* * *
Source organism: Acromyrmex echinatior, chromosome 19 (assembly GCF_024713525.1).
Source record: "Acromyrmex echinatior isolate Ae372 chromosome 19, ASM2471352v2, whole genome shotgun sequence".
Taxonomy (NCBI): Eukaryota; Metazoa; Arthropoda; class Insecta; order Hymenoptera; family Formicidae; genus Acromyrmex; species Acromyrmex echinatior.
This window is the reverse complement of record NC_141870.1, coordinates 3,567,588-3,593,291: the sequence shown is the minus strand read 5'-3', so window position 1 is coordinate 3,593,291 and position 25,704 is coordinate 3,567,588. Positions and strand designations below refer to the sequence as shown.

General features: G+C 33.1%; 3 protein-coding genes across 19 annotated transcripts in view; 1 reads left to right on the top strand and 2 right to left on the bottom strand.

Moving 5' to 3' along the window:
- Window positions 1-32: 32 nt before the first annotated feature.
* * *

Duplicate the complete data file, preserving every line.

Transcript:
Source organism: Acromyrmex echinatior, chromosome 19 (assembly GCF_024713525.1).
Source record: "Acromyrmex echinatior isolate Ae372 chromosome 19, ASM2471352v2, whole genome shotgun sequence".
Taxonomy (NCBI): Eukaryota; Metazoa; Arthropoda; class Insecta; order Hymenoptera; family Formicidae; genus Acromyrmex; species Acromyrmex echinatior.
This window is the reverse complement of record NC_141870.1, coordinates 3,567,588-3,593,291: the sequence shown is the minus strand read 5'-3', so window position 1 is coordinate 3,593,291 and position 25,704 is coordinate 3,567,588. Positions and strand designations below refer to the sequence as shown.

General features: G+C 33.1%; 3 protein-coding genes across 19 annotated transcripts in view; 1 reads left to right on the top strand and 2 right to left on the bottom strand.

Moving 5' to 3' along the window:
- Window positions 1-32: 32 nt before the first annotated feature.